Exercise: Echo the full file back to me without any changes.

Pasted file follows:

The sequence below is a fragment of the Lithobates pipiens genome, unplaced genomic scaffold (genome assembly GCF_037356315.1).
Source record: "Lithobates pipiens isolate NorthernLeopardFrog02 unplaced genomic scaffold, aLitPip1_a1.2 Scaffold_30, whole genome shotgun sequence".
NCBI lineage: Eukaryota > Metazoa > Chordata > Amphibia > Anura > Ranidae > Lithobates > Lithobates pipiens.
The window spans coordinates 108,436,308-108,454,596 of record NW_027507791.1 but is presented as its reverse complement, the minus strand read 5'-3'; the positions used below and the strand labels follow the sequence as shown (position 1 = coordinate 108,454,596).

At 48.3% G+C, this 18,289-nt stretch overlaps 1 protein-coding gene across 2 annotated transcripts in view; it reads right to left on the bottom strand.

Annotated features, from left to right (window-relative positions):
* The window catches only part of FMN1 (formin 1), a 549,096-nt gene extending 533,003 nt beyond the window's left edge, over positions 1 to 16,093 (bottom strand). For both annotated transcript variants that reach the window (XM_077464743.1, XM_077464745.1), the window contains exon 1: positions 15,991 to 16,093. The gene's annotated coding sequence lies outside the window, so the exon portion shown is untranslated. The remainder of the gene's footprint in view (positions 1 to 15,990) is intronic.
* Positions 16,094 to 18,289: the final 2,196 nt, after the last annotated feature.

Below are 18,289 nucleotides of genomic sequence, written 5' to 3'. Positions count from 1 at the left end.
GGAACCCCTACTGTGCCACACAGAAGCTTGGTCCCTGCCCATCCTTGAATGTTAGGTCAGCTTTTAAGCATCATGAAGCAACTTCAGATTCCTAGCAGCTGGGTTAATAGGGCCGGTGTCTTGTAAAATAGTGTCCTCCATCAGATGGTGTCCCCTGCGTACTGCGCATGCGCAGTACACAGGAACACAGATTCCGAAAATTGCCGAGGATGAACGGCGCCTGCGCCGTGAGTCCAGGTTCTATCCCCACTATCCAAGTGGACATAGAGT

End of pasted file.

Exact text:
The sequence below is a fragment of the Lithobates pipiens genome, unplaced genomic scaffold (genome assembly GCF_037356315.1).
Source record: "Lithobates pipiens isolate NorthernLeopardFrog02 unplaced genomic scaffold, aLitPip1_a1.2 Scaffold_30, whole genome shotgun sequence".
NCBI lineage: Eukaryota > Metazoa > Chordata > Amphibia > Anura > Ranidae > Lithobates > Lithobates pipiens.
The window spans coordinates 108,436,308-108,454,596 of record NW_027507791.1 but is presented as its reverse complement, the minus strand read 5'-3'; the positions used below and the strand labels follow the sequence as shown (position 1 = coordinate 108,454,596).

At 48.3% G+C, this 18,289-nt stretch overlaps 1 protein-coding gene across 2 annotated transcripts in view; it reads right to left on the bottom strand.

Annotated features, from left to right (window-relative positions):
* The window catches only part of FMN1 (formin 1), a 549,096-nt gene extending 533,003 nt beyond the window's left edge, over positions 1 to 16,093 (bottom strand). For both annotated transcript variants that reach the window (XM_077464743.1, XM_077464745.1), the window contains exon 1: positions 15,991 to 16,093. The gene's annotated coding sequence lies outside the window, so the exon portion shown is untranslated. The remainder of the gene's footprint in view (positions 1 to 15,990) is intronic.
* Positions 16,094 to 18,289: the final 2,196 nt, after the last annotated feature.

Below are 18,289 nucleotides of genomic sequence, written 5' to 3'. Positions count from 1 at the left end.
GGAACCCCTACTGTGCCACACAGAAGCTTGGTCCCTGCCCATCCTTGAATGTTAGGTCAGCTTTTAAGCATCATGAAGCAACTTCAGATTCCTAGCAGCTGGGTTAATAGGGCCGGTGTCTTGTAAAATAGTGTCCTCCATCAGATGGTGTCCCCTGCGTACTGCGCATGCGCAGTACACAGGAACACAGATTCCGAAAATTGCCGAGGATGAACGGCGCCTGCGCCGTGAGTCCAGGTTCTATCCCCACTATCCAAGTGGACATAGAGT